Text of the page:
5. Kyle Broady December 4, 2017 at 3:40 PM #

    I have to say you ended up not exactly where I thought you’d be on this one, but you gave me a lot to think about. The practice I’ve adopted is a sort of hybrid approach where instrumentalists and myself as the leader use stands but vocalists do not (and we do have a confidence monitor for them). It seems to work well, but you’re right in that it doesn’t eliminate the need to still encourage them to engage the congregation and show what they’re singing on their face. Thanks for the good thoughts as always!

  6. John Bjorkman December 4, 2017 at 5:25 PM #

    Great points, Bob. If the congregation is studying the singers, can’t worship without “engaging” with them, demand a more “professional appearance”, etc., there are more serious problems than doing away with music stands could cure.

    In fact, a friend of mine in California works sound at a church where several high profile professional artists are part of the worship team. Their solution to eliminating any distraction that might cause is to have the worship team essentially blacked out, with only the leader being visible. Another option that I’ve seen is having the worship team behind, or off to the side of, the congregation – even further eliminating the “performance” aspect.

    Perhaps there were good reasons for choir lofts!

    • Tedd December 8, 2017 at 12:40 PM #

      One of the best worship sessions I ever went to was at our college campus ministry….they had the stage backlit so you could only see silhouettes of the band members….I suddenly found it was much easier to focus on the words and the worship without any urge to stare at dimly-lit silhouettes. Has anyone else tried this?

  7. jchollar December 4, 2017 at 7:13 PM #

    On the other side of this coin, I have to say that the key question is on how to make sure we are helping everyone, especially the congregation, to be able to focus on the Lord. And in this regard, as Tom Jackson says, “people are (generally) ignorant” when it comes to music, but are experts at reading body language, … if you have people on a platform/stage, even more so if they are “in the spotlight”, … where the musicians are looking gives people cues as to what we want them to be paying attention to. And as musicians, we are often so focused on getting it to sound just right, that we can be completely oblivious to what we are communicating with our body language and lack of eye contact. Liberating ourselves from the focus on the music stands can really make a big improvement in our ability to really connect with the congregation and inspire them to engage and focus on God. Also, even just sonically, musicians can devolve into barely paying attention to what is going on around them and like a typist just “playing what is on the page”, instead of opening their ears and widening their focus to more of what is going on. We don’t want people to be thinking “Wow! That guy looks like he is really concentrating. And by his/her face, I would guess that this is a really difficult (or worse, boring!) song. The lack of visible emotional and physical engagement isn’t exactly inspiring. And if the “leaders” aren’t particularly aware of the congregation, or at least seem to not care (=no eye contact) … I think a lot of churches might actually be better off with an orchestra pit … You listed lots of great alternatives and/or baby steps towards becoming less focused and dependent on the sheets of music. Thanks!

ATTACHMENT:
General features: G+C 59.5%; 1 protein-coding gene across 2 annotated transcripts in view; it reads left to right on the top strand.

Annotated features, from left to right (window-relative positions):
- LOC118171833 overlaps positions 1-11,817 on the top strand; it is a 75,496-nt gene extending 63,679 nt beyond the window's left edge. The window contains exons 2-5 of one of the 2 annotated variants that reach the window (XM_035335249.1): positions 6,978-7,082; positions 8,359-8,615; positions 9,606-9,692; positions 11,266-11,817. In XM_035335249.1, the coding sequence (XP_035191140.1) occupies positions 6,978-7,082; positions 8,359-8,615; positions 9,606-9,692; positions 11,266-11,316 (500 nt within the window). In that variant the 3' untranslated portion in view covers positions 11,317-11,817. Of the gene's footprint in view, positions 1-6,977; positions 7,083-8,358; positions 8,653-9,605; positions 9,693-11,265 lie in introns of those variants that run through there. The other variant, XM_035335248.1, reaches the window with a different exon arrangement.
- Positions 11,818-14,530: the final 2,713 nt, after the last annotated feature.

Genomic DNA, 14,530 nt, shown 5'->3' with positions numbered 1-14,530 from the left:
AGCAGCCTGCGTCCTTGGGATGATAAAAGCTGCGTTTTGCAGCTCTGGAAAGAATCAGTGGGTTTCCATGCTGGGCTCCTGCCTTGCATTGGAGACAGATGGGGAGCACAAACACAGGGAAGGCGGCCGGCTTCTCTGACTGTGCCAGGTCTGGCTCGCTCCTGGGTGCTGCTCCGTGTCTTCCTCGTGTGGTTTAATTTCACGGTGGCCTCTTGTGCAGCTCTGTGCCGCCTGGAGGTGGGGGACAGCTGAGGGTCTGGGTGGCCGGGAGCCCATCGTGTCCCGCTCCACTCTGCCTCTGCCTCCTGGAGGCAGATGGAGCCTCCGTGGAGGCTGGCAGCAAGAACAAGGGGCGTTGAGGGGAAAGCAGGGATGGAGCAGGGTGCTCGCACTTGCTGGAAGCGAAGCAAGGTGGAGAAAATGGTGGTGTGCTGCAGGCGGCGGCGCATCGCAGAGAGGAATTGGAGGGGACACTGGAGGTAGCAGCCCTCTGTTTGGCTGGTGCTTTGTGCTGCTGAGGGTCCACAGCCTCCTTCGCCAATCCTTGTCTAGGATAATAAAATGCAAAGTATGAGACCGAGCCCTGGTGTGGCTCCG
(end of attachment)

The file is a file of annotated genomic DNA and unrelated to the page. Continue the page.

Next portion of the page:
8. Allan Anderton December 5, 2017 at 9:41 AM #

    Hi Bob – thanks very much for this article, it is very helpful.

    Another topic I would like to hear your thoughts on (not sure if you have already addressed this?) is whether the band should be upfront at all?

    It may sound like a strange suggestion, but I have heard people suggest that the Band should not have the spotlight, and should either be off stage, even at the back of the church or blocked from the view of the Congregation.